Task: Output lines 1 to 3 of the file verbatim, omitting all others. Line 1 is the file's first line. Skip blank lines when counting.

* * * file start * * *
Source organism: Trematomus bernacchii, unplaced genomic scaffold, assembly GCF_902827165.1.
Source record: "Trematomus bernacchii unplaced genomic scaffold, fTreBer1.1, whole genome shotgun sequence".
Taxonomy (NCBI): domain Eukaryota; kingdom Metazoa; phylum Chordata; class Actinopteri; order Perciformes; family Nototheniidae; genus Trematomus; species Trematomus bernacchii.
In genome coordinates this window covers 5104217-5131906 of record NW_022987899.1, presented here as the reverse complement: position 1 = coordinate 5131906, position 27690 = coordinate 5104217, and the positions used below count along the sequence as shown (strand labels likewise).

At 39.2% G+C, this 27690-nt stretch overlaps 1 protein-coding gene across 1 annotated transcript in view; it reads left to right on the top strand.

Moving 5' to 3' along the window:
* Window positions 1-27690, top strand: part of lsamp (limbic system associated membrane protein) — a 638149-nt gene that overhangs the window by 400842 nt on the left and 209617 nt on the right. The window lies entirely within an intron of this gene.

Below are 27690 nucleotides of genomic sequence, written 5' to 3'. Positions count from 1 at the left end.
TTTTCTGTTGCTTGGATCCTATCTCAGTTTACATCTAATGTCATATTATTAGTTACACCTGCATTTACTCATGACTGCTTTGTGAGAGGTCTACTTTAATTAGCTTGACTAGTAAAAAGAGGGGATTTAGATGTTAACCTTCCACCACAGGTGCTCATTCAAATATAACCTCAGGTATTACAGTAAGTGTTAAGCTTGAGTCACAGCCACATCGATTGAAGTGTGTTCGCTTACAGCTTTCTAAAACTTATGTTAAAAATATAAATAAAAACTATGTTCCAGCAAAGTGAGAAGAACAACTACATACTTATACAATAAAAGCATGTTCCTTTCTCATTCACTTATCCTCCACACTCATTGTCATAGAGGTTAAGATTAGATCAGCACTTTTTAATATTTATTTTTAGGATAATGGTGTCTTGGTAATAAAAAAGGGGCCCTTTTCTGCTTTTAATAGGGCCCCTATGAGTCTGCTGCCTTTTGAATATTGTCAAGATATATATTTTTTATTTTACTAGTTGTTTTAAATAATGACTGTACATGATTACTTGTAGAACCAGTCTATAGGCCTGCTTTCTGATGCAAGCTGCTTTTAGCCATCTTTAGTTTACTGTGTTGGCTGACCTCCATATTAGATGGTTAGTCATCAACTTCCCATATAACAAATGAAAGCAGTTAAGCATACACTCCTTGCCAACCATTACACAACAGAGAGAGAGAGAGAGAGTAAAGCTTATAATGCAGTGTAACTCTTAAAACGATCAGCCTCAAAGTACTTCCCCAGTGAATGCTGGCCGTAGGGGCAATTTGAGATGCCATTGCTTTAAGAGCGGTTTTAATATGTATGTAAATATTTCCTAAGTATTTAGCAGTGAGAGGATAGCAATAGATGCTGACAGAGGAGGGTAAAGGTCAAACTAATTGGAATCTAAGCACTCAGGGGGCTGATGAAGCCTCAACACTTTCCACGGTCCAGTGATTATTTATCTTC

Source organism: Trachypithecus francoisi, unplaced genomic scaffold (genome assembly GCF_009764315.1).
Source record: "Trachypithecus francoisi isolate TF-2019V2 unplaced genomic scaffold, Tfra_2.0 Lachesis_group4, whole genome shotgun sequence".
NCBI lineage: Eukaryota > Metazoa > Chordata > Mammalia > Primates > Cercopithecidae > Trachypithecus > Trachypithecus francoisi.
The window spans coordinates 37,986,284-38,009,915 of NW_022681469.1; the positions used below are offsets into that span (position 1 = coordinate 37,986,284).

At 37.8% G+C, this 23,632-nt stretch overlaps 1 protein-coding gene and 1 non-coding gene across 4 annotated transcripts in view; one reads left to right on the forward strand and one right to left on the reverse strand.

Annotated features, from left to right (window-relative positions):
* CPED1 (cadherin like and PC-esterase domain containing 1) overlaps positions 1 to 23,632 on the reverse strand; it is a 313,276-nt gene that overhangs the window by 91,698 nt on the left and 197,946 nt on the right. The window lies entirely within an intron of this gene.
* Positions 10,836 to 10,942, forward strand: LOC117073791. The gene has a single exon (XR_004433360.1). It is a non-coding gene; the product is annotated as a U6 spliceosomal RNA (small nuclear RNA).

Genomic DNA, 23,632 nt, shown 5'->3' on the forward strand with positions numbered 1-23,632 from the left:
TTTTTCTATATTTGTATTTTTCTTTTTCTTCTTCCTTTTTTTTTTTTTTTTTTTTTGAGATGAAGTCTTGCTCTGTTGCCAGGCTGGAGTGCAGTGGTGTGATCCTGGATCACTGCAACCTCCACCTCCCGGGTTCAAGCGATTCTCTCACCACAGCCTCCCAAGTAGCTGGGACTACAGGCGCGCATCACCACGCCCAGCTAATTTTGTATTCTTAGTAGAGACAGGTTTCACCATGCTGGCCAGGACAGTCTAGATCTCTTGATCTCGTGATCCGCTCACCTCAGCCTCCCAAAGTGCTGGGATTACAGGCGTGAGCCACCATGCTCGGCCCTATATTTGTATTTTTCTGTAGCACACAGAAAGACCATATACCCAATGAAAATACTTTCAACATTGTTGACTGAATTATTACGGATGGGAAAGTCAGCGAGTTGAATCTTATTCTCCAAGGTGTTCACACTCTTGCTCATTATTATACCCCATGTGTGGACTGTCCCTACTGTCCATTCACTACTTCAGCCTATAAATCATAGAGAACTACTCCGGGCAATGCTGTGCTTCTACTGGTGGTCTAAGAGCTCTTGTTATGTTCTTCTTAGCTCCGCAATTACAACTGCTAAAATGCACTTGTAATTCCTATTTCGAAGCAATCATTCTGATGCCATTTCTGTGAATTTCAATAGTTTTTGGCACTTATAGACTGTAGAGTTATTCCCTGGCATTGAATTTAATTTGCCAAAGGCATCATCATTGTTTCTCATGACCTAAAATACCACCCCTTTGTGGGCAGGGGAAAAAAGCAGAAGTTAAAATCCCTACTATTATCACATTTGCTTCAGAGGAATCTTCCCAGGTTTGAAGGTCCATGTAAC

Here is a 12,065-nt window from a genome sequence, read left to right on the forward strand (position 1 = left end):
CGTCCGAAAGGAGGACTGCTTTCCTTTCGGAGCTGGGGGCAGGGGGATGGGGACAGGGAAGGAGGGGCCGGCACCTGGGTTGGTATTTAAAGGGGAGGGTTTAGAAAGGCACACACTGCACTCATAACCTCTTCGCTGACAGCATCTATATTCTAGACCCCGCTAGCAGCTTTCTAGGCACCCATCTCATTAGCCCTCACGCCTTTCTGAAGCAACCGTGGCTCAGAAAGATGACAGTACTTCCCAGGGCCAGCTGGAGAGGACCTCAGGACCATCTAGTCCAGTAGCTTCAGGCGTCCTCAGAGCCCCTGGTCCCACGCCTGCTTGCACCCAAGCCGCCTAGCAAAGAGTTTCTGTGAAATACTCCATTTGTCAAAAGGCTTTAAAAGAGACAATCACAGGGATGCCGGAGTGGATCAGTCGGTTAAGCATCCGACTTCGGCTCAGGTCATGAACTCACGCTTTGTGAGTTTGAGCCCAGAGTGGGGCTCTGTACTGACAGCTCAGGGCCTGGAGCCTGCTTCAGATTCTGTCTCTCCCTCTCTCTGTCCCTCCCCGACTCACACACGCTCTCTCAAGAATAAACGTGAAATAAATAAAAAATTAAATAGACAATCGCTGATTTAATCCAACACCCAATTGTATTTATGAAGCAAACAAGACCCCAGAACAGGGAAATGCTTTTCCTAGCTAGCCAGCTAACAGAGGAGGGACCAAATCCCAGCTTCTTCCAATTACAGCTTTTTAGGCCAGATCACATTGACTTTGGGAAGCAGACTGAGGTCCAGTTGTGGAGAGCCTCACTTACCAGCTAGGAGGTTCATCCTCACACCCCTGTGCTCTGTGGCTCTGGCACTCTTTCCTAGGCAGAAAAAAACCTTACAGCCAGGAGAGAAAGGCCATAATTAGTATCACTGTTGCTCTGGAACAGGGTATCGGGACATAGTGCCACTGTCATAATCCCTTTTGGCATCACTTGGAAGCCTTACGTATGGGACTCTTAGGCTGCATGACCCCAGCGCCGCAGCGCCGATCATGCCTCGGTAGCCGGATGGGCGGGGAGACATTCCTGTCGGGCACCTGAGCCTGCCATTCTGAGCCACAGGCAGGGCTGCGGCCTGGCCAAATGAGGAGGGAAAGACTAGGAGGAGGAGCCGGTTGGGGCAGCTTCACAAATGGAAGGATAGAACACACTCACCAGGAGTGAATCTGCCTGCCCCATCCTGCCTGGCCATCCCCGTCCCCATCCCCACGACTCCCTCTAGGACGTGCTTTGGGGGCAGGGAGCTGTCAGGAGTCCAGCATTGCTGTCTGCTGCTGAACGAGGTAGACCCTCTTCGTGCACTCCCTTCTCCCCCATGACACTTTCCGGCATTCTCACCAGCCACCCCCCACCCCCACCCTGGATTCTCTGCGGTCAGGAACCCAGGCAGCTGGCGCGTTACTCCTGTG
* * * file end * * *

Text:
Source organism: Trematomus bernacchii, unplaced genomic scaffold, assembly GCF_902827165.1.
Source record: "Trematomus bernacchii unplaced genomic scaffold, fTreBer1.1, whole genome shotgun sequence".
Taxonomy (NCBI): domain Eukaryota; kingdom Metazoa; phylum Chordata; class Actinopteri; order Perciformes; family Nototheniidae; genus Trematomus; species Trematomus bernacchii.